Photo: Bruce Bennett
Brian MacLellan has said the Caps intend to upgrade their third line this offseason. This is part of our series looking at free agents who the Caps may target.
Brad Richards is an accomplished NHL player and an offensively gifted one at that. But he also turned 36 in May, which should give the Caps pause about pursuing him if their goal is a third line that plays faster, more up-tempo hockey in 2016-17.
Courtesy of Own the Puck
Richards has posted at least 51 points in all but two seasons in which he’s appeared in 65-plus games. The trouble is, the 51-point season came three seasons ago and the two seasons in which he didn’t reach 51 points (37 and 28 points) were the last two seasons. This isn’t alarming as much as it is expected, given Richards’ age. And really, his production the last couple of seasons has been more in line with a third line player, which is what the Caps are looking for.
The main concern with Richards, given his age, would be his skating ability. It’s not that fast skating is the only thing or an absolutely necessary thing to play up-tempo hockey, but it sure would help. Richards has never had blazing speed and, now quickly approaching his late thirties, he’s only going to get slower. But Richards has always had exceptional play-making skills and moves the puck well, something that’s essential to play fast hockey, so there’s hope that these skills and instincts can help him overcome the lack of foot speed to still be an effective player on an offensively oriented third line.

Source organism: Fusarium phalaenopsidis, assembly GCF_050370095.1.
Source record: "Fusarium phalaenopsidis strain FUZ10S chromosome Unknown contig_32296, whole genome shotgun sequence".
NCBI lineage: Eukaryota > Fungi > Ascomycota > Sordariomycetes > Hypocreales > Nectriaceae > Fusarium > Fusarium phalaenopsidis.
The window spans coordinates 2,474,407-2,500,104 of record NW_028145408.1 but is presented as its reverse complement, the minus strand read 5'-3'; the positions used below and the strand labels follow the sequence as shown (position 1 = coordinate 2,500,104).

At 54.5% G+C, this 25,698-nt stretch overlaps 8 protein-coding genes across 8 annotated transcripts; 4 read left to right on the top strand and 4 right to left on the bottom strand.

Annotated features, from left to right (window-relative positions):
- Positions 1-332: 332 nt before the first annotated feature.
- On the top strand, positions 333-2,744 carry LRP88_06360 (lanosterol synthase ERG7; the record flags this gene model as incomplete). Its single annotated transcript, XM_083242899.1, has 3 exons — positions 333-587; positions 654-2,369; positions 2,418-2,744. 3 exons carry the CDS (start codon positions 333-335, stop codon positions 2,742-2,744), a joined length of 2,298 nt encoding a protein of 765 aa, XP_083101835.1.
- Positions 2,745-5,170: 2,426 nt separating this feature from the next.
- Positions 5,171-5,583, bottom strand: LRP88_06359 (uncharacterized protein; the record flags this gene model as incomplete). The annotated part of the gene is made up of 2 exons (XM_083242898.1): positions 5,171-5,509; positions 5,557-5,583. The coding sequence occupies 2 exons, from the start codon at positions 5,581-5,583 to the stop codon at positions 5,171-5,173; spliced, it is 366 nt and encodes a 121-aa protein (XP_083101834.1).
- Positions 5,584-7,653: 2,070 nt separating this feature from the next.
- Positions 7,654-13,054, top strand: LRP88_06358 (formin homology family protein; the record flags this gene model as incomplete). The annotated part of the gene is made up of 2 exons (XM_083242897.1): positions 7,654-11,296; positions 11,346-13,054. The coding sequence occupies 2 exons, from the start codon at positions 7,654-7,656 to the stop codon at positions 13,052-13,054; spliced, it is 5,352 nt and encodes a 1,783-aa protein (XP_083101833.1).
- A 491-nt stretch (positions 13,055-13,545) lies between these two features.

The biggest question here is whether age has caught up to Richards to the point where the Caps shouldn’t consider him a viable candidate to play on the third line. Just two seasons ago, Richards was centering the second line of a very competitive Blackhawks team. But in 2015-16, his rate production fell off, as you can see from his production over the last four seasons as he’s moved into his mid-thirties:
However, Richards has maintained excellent possession numbers throughout these seasons.
Brad Richards wouldn’t be my first choice for the Caps to go out and sign, and I doubt he’s tops on the team’s list of free agent targets. But one reason he might be more appealing than players who would be a better fit is salary. He’s shown a willingness to take one-year, cap-friendly deals on his last two contracts in order to play for a team that he thought gave him a shot at winning. If he’s willing to do that again, and some of the higher-priority targets start to creep out of the Caps’ price range, Richards could become a more appealing player for the third line next season.
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